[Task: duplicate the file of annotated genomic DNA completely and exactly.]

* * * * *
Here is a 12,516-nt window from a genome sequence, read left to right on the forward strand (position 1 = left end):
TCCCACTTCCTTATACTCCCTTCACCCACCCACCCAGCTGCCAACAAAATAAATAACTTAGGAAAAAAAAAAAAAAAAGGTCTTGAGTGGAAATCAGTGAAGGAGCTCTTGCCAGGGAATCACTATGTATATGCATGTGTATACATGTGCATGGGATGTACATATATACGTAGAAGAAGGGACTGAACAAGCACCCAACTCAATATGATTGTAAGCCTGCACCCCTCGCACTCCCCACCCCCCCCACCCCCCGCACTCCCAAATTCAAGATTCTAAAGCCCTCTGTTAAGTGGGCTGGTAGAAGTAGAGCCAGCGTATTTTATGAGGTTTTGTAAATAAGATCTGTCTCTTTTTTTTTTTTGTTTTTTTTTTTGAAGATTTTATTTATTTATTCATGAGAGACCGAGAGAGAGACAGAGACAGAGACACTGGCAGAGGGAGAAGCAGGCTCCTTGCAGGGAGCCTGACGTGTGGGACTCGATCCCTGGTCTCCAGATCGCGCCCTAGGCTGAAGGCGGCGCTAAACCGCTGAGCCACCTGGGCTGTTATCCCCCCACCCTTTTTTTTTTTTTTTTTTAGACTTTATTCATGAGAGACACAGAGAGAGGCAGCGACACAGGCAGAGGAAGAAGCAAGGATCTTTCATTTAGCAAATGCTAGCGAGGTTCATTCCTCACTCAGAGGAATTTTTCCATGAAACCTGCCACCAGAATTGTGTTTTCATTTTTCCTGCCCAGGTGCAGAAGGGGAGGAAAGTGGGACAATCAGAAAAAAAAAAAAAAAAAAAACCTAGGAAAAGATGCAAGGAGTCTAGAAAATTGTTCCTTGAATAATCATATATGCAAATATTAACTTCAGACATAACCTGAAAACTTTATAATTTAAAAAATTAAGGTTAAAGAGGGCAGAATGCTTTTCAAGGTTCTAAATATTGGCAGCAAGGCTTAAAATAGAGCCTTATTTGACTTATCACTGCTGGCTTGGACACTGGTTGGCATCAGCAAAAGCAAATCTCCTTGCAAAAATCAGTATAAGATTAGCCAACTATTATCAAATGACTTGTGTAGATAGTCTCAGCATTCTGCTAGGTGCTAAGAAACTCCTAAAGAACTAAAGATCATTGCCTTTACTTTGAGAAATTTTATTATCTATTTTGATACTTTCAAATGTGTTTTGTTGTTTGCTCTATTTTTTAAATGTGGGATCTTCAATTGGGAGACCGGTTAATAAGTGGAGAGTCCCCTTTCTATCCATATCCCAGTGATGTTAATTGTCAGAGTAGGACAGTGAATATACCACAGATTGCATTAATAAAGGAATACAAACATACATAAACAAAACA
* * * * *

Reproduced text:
Here is a 12,516-nt window from a genome sequence, read left to right on the forward strand (position 1 = left end):
TCCCACTTCCTTATACTCCCTTCACCCACCCACCCAGCTGCCAACAAAATAAATAACTTAGGAAAAAAAAAAAAAAAAGGTCTTGAGTGGAAATCAGTGAAGGAGCTCTTGCCAGGGAATCACTATGTATATGCATGTGTATACATGTGCATGGGATGTACATATATACGTAGAAGAAGGGACTGAACAAGCACCCAACTCAATATGATTGTAAGCCTGCACCCCTCGCACTCCCCACCCCCCCCACCCCCCGCACTCCCAAATTCAAGATTCTAAAGCCCTCTGTTAAGTGGGCTGGTAGAAGTAGAGCCAGCGTATTTTATGAGGTTTTGTAAATAAGATCTGTCTCTTTTTTTTTTTTGTTTTTTTTTTTGAAGATTTTATTTATTTATTCATGAGAGACCGAGAGAGAGACAGAGACAGAGACACTGGCAGAGGGAGAAGCAGGCTCCTTGCAGGGAGCCTGACGTGTGGGACTCGATCCCTGGTCTCCAGATCGCGCCCTAGGCTGAAGGCGGCGCTAAACCGCTGAGCCACCTGGGCTGTTATCCCCCCACCCTTTTTTTTTTTTTTTTTTAGACTTTATTCATGAGAGACACAGAGAGAGGCAGCGACACAGGCAGAGGAAGAAGCAAGGATCTTTCATTTAGCAAATGCTAGCGAGGTTCATTCCTCACTCAGAGGAATTTTTCCATGAAACCTGCCACCAGAATTGTGTTTTCATTTTTCCTGCCCAGGTGCAGAAGGGGAGGAAAGTGGGACAATCAGAAAAAAAAAAAAAAAAAAAACCTAGGAAAAGATGCAAGGAGTCTAGAAAATTGTTCCTTGAATAATCATATATGCAAATATTAACTTCAGACATAACCTGAAAACTTTATAATTTAAAAAATTAAGGTTAAAGAGGGCAGAATGCTTTTCAAGGTTCTAAATATTGGCAGCAAGGCTTAAAATAGAGCCTTATTTGACTTATCACTGCTGGCTTGGACACTGGTTGGCATCAGCAAAAGCAAATCTCCTTGCAAAAATCAGTATAAGATTAGCCAACTATTATCAAATGACTTGTGTAGATAGTCTCAGCATTCTGCTAGGTGCTAAGAAACTCCTAAAGAACTAAAGATCATTGCCTTTACTTTGAGAAATTTTATTATCTATTTTGATACTTTCAAATGTGTTTTGTTGTTTGCTCTATTTTTTAAATGTGGGATCTTCAATTGGGAGACCGGTTAATAAGTGGAGAGTCCCCTTTCTATCCATATCCCAGTGATGTTAATTGTCAGAGTAGGACAGTGAATATACCACAGATTGCATTAATAAAGGAATACAAACATACATAAACAAAACA